The ACT’s Centenary of Anzac commemorations received a boost today with Senator for the ACT Zed Seselja today announcing $50,000 in funding for The Jam Tin, a production by the Canberra Youth Theatre Company and $35,374 in funding for The Antipodes Project Regional Tour, a live musical performance.
The Jam Tin and The Antipodes Project were amongst 32 community-driven arts and culture projects that received funding as part of the Australian Government’s Anzac Centenary Arts and Culture Fund Public Grants Program.
Senator Seselja said The Jam Tin will explore the place of young people within the Anzac legacy in both Australia and New Zealand, and the evolution of our relationship over the century. While The Antipodes Project is a 60 minute, live musical performance with multimedia projections that tells the story of World War I in Australia through events in Rugby League between 1914 and 1918.
“These projects will bring many Canberrans together to help us remember the important contribution and sacrifice made by members of our community, and the experiences of our community during the First World War,” Senator Seselja said.
“This is a unique way for our community to commemorate the Centenary of Anzac and I would encourage all ACT residents to attend The Jam Tin and The Antipodes Project productions,” Senator Seselja concluded.
Minister for the Arts, Senator the Hon George Brandis QC and the Minister Assisting the Prime Minister for the Centenary of ANZAC, Senator the Hon Michael Ronaldson said a total of $1.5 million would be invested in the 32 community-driven projects to commemorate the Anzac Centenary.
“Through theatre, song, installations and even digital storytelling, the projects funded by the Anzac Centenary Arts and Culture Fund Public Grants Program will explore the centenary and what it means to local communities,” Senator Brandis said.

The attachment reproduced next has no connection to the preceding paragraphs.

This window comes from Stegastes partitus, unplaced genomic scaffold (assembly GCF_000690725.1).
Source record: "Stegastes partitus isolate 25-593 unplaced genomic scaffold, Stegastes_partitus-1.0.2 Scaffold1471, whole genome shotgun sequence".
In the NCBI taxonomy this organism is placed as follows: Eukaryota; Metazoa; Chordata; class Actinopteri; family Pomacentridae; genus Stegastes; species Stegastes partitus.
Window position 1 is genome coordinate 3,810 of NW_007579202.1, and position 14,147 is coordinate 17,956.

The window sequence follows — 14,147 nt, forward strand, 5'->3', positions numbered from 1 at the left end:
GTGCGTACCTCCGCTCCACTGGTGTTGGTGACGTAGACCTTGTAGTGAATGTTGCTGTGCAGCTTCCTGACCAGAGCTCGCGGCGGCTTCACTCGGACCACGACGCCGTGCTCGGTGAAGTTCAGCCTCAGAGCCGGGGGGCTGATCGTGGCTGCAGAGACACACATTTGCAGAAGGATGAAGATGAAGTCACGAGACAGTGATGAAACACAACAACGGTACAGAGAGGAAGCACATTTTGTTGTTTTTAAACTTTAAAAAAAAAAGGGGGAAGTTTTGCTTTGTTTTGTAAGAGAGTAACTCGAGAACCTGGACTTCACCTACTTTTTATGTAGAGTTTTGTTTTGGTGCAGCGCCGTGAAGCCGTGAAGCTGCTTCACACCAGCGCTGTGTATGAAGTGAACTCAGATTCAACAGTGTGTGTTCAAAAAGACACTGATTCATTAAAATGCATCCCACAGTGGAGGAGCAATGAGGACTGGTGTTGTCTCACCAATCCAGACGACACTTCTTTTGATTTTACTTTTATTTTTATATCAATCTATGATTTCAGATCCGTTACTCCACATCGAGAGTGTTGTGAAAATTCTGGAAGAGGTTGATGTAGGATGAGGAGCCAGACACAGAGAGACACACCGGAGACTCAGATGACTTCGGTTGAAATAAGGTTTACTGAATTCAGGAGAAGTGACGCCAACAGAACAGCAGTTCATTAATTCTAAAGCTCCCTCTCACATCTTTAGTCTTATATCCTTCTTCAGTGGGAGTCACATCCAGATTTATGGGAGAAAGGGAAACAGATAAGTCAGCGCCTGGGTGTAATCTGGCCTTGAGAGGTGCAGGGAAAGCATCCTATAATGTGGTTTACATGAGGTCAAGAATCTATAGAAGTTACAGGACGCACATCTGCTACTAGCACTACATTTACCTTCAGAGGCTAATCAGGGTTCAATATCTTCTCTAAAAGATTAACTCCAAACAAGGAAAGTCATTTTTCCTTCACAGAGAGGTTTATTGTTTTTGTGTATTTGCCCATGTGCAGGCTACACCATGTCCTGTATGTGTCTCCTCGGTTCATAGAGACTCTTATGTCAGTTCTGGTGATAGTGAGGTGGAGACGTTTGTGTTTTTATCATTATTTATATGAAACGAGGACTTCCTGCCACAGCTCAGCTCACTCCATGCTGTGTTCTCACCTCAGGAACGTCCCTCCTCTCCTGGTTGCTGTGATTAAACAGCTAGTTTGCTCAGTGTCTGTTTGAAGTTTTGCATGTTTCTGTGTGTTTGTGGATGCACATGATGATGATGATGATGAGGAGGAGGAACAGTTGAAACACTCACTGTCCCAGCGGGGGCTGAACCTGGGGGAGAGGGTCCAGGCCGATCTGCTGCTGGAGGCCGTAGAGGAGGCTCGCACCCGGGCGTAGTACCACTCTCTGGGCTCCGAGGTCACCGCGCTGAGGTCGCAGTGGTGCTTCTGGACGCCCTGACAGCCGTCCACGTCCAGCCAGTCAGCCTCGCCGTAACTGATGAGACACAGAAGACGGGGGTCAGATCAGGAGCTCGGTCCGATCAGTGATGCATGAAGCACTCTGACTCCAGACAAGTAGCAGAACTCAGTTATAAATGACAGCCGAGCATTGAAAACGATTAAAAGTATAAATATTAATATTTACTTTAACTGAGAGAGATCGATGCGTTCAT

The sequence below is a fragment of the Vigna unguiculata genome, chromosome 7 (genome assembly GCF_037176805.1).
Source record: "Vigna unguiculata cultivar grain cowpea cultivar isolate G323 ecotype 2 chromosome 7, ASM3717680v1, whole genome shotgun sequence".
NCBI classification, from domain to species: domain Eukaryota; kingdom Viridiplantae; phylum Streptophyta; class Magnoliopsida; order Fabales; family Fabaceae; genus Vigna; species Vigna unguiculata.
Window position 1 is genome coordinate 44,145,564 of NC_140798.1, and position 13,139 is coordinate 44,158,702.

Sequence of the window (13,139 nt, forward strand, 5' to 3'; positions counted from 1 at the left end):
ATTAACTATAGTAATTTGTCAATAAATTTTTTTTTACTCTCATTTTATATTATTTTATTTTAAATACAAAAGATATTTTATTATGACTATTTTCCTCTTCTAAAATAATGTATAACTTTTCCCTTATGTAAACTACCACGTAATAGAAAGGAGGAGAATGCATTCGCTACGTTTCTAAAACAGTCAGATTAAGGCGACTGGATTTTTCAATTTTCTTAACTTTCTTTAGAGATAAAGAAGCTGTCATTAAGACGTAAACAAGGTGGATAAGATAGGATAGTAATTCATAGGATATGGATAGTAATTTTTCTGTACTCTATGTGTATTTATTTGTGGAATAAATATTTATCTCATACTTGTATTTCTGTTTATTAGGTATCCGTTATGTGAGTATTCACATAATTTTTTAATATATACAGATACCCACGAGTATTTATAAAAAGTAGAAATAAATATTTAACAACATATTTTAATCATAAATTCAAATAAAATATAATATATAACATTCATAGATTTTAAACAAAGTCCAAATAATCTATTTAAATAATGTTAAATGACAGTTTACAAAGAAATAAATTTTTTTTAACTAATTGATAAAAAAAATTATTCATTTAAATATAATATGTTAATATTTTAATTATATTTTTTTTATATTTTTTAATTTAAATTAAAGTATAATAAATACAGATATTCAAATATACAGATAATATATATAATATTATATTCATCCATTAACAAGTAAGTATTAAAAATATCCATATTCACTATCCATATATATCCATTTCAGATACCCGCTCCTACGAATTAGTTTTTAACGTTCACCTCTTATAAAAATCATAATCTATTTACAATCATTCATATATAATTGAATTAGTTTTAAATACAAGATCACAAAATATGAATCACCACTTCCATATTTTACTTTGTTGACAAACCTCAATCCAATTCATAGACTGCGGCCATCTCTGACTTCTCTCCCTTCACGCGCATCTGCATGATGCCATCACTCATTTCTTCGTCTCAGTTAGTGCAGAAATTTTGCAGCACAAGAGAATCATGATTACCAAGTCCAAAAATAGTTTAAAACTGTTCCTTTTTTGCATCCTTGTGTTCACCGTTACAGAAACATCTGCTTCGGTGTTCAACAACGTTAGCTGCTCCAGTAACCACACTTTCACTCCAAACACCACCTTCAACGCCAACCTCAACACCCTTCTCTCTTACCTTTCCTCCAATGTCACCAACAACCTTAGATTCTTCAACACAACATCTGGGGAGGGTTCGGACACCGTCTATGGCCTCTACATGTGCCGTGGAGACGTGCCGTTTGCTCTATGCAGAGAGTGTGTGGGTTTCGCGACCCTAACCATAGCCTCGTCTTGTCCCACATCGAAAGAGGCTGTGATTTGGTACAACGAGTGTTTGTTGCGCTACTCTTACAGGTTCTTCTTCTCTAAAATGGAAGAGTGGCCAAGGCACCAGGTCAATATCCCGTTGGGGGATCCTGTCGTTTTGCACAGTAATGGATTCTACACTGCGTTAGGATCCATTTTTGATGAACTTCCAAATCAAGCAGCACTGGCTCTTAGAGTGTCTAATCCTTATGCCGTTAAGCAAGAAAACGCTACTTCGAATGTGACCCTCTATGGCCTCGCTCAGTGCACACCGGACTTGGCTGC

“These centenary arts projects will give Australian communities the chance to express their own history of service and sacrifice creatively and educate and engage audiences about experiences, values and emotions of the men and women involved in Australia’s military past.”
Senator Ronaldson said the Centenary of Anzac will be the most significant period of commemoration in Australia’s history.
“These projects will also remind us of the historic role artists have played in helping Australians at home understand the reality of conflicts – through film, painting, photography, theatre, poetry and music – and the sacrifice of the many artists who have served with their fellow Australians in times of conflict,” Senator Ronaldson said.
The Anzac Centenary Arts and Culture Fund Public Grants Program is a grass roots program to support local communities, organisations and artists to create their own arts and culture projects to commemorate the Anzac Centenary.
A second round of grants under the Anzac Centenary Arts and Culture Fund Public Grants Program is expected to open for applications after Anzac Day 2015. his round will commemorate the First World War Armistice and Australia’s service and sacrifice in other conflicts during the past hundred years.
More information about the Anzac Centenary Arts and Culture Fund can be found on the Ministry for the Arts website www.arts.gov.au.